Library & Archives
Exploring and documenting the region's heritage and properly interpreting the museum's historic buildings and artifacts would be impossible if not for Old York's archival library. With information on every aspect of York history from Native American habitation prior to European colonization through the twentieth century, the library includes more than 40,000 books, documents, photographs, maps, newspapers, church records and ephemera, as well as various public records and publications on microfilm and compact disc. Among the most significant pieces in the archival collection are the business records and personal documents of area residents. These diaries and journals, business ledgers and photographs are deep wells of informaiton and perspective serving scholars of many subjects and all levels. In the last ten years alone, more than thirty published books and articles have been written using resource materials from Old York's library.
Among the more prominent scholars to use Old York's library are Dr. Laurel Thatcher Ulrich and documentary film producer Ken Burns. Dr. Ulrich is the James Duncan Phillips Professor of History at Harvard, where she specializes in early American social history, women's history and material culture. Author of the Pulitzer Prize winning A Midwife's Tale: The LIfe of Martha Ballard Based on Her Diary, 1785-1812, Dr. Ulrich conducted research for the project at Old York's library and used objects from the museum's collection in the filming of the PBS documentary. Ken Burns, director and producer of several award-winning documentary films, including the landmark PBS series The Civil War, used materials in Old York's library to conduct research for his film Mark Twain. Mark Twain spent many summers living along the York River, including the pivotal summer of 1902 when his wife was diagnosed with a fatal heart condition. He was well acquainted with his neighbor, Elizabeth Perkins, and was an honored guest and featured speaker at events celebrating the 250th anniversary of the town's incorporation as York in August of that year. Old York's library provided valuable information, including personal accounts and several historic photographs, for the filming of the documentary.
In 2008, the First Parish Cemetery surveyed the existing burial records and identified over 6,150 burials. Their website includes a full burial list and individual page for each person buried in the cemetery. This is a wonderful site to start your research and also to share your research with other genealogists! You can also submit photos, obituaries, articles, links to family websites and other information to be included in the permanent cemetery records. For more information, visit the First Parish Cemetery website at www.fpyork.info.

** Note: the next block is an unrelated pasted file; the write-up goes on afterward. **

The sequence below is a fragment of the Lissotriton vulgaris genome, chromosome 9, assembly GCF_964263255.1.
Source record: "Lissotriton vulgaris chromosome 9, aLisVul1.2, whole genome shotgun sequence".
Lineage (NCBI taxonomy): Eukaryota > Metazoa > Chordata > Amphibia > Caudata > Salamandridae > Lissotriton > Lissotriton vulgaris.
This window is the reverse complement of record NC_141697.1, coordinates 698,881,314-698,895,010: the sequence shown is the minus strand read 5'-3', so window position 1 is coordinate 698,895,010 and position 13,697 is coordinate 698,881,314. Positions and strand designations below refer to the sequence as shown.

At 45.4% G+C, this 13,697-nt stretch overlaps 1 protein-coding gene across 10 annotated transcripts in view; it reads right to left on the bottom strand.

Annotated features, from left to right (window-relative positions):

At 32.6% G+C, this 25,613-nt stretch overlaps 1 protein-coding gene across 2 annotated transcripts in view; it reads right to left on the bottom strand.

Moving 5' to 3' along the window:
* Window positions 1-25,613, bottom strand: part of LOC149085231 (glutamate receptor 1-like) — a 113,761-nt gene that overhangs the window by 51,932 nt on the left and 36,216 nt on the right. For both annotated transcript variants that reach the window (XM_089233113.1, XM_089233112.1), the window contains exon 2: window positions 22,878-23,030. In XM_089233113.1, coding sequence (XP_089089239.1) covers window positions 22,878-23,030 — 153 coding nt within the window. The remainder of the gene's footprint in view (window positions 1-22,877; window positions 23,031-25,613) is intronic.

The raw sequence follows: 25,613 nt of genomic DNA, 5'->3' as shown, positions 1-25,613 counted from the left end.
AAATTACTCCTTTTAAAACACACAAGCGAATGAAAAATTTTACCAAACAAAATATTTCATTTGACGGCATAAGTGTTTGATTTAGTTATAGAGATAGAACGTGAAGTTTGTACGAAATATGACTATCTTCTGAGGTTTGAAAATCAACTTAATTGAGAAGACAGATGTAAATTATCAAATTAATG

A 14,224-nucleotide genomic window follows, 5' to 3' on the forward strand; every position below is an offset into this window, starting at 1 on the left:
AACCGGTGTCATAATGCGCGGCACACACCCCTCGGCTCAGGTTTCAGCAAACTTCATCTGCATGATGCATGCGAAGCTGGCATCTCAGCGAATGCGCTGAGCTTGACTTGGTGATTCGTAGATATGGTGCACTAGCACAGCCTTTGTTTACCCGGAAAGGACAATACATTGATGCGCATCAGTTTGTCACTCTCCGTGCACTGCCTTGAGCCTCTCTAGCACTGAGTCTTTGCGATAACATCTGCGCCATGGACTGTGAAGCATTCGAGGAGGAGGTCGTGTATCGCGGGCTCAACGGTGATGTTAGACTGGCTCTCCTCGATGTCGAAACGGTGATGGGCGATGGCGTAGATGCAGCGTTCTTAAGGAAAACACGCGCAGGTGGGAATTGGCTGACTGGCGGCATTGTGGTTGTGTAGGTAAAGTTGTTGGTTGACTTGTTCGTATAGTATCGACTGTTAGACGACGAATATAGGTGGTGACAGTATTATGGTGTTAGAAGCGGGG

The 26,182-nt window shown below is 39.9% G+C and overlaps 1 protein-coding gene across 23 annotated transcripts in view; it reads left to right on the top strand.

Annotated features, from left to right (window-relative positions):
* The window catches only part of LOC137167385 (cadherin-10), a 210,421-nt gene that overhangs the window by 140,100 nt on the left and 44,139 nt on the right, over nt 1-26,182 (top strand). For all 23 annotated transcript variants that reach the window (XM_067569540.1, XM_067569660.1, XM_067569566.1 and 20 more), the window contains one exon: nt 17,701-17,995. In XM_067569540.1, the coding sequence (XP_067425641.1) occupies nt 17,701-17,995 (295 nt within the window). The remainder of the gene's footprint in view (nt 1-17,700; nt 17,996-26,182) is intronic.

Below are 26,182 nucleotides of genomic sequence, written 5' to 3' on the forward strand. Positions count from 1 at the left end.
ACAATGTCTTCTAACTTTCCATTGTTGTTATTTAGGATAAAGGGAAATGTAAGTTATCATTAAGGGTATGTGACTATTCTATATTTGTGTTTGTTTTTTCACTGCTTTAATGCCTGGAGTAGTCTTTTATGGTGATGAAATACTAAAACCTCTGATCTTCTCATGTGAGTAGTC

Our library collections include over 300 unpublished York area genealogies and manuscripts. We also can assist you in area history. Old York volunteers will review your specific request, cursory research our records for information, copy and mail up to ten pages of material (total time spent: one hour). The cost of this research is $15.00 for the general public, and $12.00 for Old York members. We are happy to assist you in your research of York area genealogies or other historical matters.
You don't have to be Ken Burns to request research from the Museum of Old York's library and archives! Please click here for a Research Request Form. Complete the form fax it along with credit card information (MasterCard or Visa) to (207) 363-4021 or mail it to:
Museums of Old York
Library Research Request
P.O. Box 312
York, ME 03909-0312
We are sorry that we cannot respond to email research requests.
Location, Hours & Fees
The Library is located on the first floor of the Old York Administration Building at 207 York Street in the center of York Village. It is the yellow brick building next door to the Old Gaol. Parking is available on the street, at Jefferd's Tavern, or at the York Public Library. We are not a lending library nor a participant in the inter-library loan system. You are welcome to call the librarian at (207) 363-4974 on Thursday and Friday, 9:00 - 12:00, 12:30 - 4:00pm.
The Library is open to the public Thursday and Friday, 9:00 - 12:00, 12:30 - 4:00pm, and Saturday 10:00 - 2:30. Use of the Library is free to members; $5 for non-members.
Desperate Historians Seeks Information
Researchers at the Museums of Old York are baffled! We are seeking documentation of the dedication date of York’s World War One Memorial Tablet that sits in front of the cannon on Gaol Hill. We believe the event most certainly would have been recorded in a York newspaper probably between the years of 1920 to 1922. We have reviewed Town Reports, Records of the First Parish Church, Old York Chapter DAR records and Portsmouth Newspapers but the actual dedication date still remains a mystery. After more than four years of research on all of the York’s War Memorials, this one bit of information still eludes us. We hope that someone who reads this plea may have a diary, scrap book, newspaper clipping or some clue that would yield a definitive answer. To that end, we are prepared to offer a package prize to the first person who provides the evidence we seek. The prize includes:
- A twelve inch hand carved and painted Bellamy type Eagle hand crafted by Michael Dow
- A two volume set of History of York by Charles Banks
- An autographed copy of the book, 350 Years As York edited by Old York librarian Virginia Spiller
Please contact the library at the Museums of Old York on any Thursday or Friday with your help! 207-363-4974 or firstname.lastname@example.org
Thanks. Virginia Spiller & Michael Dow